Ants save trees from elephants

Ants known to defend certain species of Acacia trees from elephant predation deter the massive herbivores so effectively that they are impacting entire savanna ecosystems, according to a study published online today (2nd September) in Current Biology. Ants on a whistling-thorn treeImage: Todd Palmer"I don't think any one had suspected how strong an effect the ants [had] in terms of driving elephants to avoid the Acacia,"

By | September 2, 2010

Ants known to defend certain species of Acacia trees from elephant predation deter the massive herbivores so effectively that they are impacting entire savanna ecosystems, according to a study published online today (2nd September) in Current Biology.
Ants on a whistling-thorn tree
Image: Todd Palmer
"I don't think any one had suspected how strong an effect the ants [had] in terms of driving elephants to avoid the Acacia," said ecologist David Augustine of the linkurl:US Department of Agriculture,;http://www.usda.gov/wps/portal/usda/usdahome who was not involved in the study. "It's a very nice demonstration of [how] this small-scale mechanism can explain a large-scale and pretty important pattern in the savannas in this region." Savannas are made up of a mixture of trees and grass, and the amount of tree cover in a given area is largely variable, depending on such factors as rain, fire and herbivory. Elephants can kill large expanses of trees as they tear them apart and uproot them during feeding. But satellite images of the savannas in Kenya showed that parts of the tree coverage between 2003 and 2008 was surprising stable, despite a dramatic increase in elephant populations in those areas. The swaths of savanna that showed this stability all turned out to be areas where ants defend particular species of trees, such as the whistling-thorn tree, Acacia drepanolobium, growing in a soil type composed primarily of clay, said community ecologist linkurl:Jacob Goheen;http://www.uwyo.edu/jgoheen/ of the University of Wyoming. "Could it actually be," he wondered, "that these ants are doing a good job protecting the trees from elephants?"
Image: Jacob Goheen
Goheen and linkurl:Todd Palmer;http://www.biology.ufl.edu/People/faculty/tmp.aspx of the University of Florida performed two simple experiments to determine the answer to this question. First, they removed ants from Acacia trees to see if elephants would eat the ant-free trees and ensure that there wasn't anything inherent to the tree itself that was acting as a deterrent. And second, they added ants to other species of trees that elephants frequently eat to see if the insects could work as an effective defense for these other species. "And sure enough," Goheen said, "the elephants were choosing to eat more or less entirely based on whether or not these trees were defended by ants." That is, elephants steered clear of the ant-laden trees, but they had no problem chowing down on the Acacia trees once they were cleaned of ants. "I think [it's] interesting just how good the ants are at deterring herbivory by megafuana, especially the largest megafauna herbivore on the continent of Africa," said savanna ecologist linkurl:T. Michael Anderson;http://www.wfu.edu/biology/faculty/anderstm.htm of Wake Forest University, who was not involved in the research. "This promotes stability in what is otherwise a biome that is highly dynamic under typical circumstances."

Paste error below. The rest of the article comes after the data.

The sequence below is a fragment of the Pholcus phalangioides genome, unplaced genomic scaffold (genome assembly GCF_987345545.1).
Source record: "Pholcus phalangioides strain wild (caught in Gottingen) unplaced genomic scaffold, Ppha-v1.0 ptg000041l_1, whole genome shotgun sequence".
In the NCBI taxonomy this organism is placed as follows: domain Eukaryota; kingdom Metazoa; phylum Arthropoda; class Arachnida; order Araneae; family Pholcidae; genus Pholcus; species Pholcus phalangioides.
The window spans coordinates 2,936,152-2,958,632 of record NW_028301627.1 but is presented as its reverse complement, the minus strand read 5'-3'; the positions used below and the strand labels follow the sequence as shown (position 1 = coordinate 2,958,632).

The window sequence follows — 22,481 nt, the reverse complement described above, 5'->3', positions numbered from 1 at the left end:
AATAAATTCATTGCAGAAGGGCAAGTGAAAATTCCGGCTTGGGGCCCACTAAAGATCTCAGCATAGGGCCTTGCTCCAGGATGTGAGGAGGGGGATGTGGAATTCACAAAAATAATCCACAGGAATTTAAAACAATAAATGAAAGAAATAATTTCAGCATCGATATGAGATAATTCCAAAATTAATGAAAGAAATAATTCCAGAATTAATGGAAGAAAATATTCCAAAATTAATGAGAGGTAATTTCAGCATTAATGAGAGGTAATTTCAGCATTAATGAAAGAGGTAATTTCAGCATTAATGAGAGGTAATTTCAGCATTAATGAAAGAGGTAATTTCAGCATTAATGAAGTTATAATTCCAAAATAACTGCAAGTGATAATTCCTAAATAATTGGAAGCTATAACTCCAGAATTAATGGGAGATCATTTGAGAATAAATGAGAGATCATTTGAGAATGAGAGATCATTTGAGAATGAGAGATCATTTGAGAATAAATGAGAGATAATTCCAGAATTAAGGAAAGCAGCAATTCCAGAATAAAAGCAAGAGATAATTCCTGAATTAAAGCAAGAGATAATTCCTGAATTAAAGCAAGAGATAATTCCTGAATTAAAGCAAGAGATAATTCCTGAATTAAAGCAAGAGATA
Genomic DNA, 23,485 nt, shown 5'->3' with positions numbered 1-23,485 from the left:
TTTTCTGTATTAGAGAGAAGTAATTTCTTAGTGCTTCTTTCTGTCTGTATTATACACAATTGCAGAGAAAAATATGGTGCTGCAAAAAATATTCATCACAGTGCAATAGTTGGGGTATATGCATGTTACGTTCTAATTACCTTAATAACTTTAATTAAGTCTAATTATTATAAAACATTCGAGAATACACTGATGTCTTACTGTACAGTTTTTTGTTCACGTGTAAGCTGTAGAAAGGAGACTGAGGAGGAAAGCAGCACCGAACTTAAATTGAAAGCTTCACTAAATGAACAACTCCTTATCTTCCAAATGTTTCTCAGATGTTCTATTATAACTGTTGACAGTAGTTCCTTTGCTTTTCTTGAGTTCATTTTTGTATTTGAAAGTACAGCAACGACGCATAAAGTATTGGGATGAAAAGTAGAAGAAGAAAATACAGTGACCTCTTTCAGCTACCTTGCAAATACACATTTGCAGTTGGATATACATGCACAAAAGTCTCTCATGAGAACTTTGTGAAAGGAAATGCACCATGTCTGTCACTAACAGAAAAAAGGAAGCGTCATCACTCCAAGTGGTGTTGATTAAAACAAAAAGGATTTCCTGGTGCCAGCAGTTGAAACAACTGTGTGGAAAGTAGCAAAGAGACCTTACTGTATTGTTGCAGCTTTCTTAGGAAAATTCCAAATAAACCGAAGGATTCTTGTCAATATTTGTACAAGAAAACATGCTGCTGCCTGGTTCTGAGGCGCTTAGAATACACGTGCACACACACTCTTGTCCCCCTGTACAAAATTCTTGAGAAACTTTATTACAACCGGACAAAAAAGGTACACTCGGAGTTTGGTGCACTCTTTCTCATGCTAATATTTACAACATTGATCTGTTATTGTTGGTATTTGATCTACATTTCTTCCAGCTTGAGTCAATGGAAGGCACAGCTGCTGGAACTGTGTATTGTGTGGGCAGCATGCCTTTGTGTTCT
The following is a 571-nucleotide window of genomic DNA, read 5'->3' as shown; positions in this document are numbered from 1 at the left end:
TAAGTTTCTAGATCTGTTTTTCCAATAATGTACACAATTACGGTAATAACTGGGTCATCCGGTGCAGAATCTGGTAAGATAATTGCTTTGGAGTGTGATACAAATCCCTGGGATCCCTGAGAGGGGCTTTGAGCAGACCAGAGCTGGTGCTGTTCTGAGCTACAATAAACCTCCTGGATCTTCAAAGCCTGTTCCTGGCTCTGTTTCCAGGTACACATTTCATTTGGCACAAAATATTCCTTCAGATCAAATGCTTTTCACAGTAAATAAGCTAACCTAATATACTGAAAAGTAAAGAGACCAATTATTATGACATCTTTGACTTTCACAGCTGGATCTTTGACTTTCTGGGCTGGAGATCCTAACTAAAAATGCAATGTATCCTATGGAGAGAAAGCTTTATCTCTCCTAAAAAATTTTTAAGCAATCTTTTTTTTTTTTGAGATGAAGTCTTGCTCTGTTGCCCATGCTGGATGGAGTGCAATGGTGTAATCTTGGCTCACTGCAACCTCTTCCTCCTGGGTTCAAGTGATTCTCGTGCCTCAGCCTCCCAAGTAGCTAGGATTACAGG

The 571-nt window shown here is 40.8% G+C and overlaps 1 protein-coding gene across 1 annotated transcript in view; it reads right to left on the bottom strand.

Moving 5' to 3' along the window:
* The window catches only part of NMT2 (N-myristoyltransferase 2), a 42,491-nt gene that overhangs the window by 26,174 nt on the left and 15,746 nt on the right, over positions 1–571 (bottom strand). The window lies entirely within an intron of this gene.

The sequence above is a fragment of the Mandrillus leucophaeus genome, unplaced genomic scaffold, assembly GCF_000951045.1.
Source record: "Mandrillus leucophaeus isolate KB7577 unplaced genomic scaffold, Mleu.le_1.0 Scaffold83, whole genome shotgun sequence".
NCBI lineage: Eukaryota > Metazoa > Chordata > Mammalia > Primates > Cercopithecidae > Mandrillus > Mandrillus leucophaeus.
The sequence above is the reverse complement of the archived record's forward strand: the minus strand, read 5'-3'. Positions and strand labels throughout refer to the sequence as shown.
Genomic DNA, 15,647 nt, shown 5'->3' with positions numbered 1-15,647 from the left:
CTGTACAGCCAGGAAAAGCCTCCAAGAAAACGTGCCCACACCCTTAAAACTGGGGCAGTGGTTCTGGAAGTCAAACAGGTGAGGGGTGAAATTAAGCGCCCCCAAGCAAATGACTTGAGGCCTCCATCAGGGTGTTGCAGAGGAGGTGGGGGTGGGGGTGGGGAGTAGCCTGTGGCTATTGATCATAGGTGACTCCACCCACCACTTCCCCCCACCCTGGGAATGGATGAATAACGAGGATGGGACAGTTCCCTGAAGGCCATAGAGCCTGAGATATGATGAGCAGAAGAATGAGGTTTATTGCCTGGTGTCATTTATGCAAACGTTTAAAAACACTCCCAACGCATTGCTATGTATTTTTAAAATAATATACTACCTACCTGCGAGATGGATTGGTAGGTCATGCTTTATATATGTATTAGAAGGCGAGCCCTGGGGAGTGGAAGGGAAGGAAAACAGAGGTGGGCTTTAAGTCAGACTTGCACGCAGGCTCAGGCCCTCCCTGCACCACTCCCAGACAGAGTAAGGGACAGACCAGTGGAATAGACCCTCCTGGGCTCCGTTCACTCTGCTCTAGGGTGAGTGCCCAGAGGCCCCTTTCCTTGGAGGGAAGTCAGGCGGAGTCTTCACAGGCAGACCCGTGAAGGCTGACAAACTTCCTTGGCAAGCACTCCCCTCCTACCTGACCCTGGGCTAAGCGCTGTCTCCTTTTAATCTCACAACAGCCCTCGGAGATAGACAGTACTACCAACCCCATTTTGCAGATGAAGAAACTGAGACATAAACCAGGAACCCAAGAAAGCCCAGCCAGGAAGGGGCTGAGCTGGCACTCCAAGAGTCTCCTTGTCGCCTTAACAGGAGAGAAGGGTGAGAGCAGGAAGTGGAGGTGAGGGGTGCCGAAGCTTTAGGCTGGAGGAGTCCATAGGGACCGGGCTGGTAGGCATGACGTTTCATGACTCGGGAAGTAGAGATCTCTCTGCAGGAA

Image: Rob Pringle
As for how the ants deter elephant predation, Goheen suspects that the ants crawl into the elephants' nostrils and bite them, and the longer an elephant stands there and eats, the more ants swarm. But "that's actually a bit mysterious to us," he said. The implications of these findings are significant, as "savannas make up a huge percentage of the global landmass -- up to 20 percent," added Anderson, who wrote an accompanying commentary in Current Biology. "They're important because there's a huge number of people that directly get their livelihood from savannas," including those who raise livestock. Furthermore, "[savannas] are able to store and release a tremendous amount of carbon, and [thus] can be reservoirs for quite a bit of the CO2 that's in the atmosphere," he said "If we were to lose them, the ability to store carbon in this landmass goes away." Another lingering question is why those tree species that harbor ants that defend them against herbivory seem restricted to the clay soils. "Why don't they extend to other types of soils and other portions of the landscape and that is still a big unknown," Augustine said. "[It's] an interesting question" that will take more research to sort out. J.R. Goheen and T.M. Palmer, "Defensive plant-ants stabilize megaherbivore-driven landscape change in an African savanna," Current Biology, 20, 1-5, 2010.
**__Related stories:__***linkurl:1st pigment-making animal found;http://www.the-scientist.com/blog/display/57385/
[29th April 2010]*linkurl:Fungi-farming ants: a new phylogeny;http://www.the-scientist.com/blog/display/54486/
[24th March 2008]*linkurl:The symbiotic deal;http://www.the-scientist.com/article/display/21057/
[29th January 2003]

Comments

Avatar of: PAUL STEIN

PAUL STEIN

Posts: 61

September 2, 2010

Maybe the ants leave something on the trees that tell the elephants that what they are about to eat is going to taste really bad.

September 2, 2010

It seems that these ants make nests on trees. May be to make nests they are using clay soil particles. Clays are ideal for nest making as they are easily workable when moist and very hard when dry. There are other members of insect world that use clay soils to make their nests, e.g. termites

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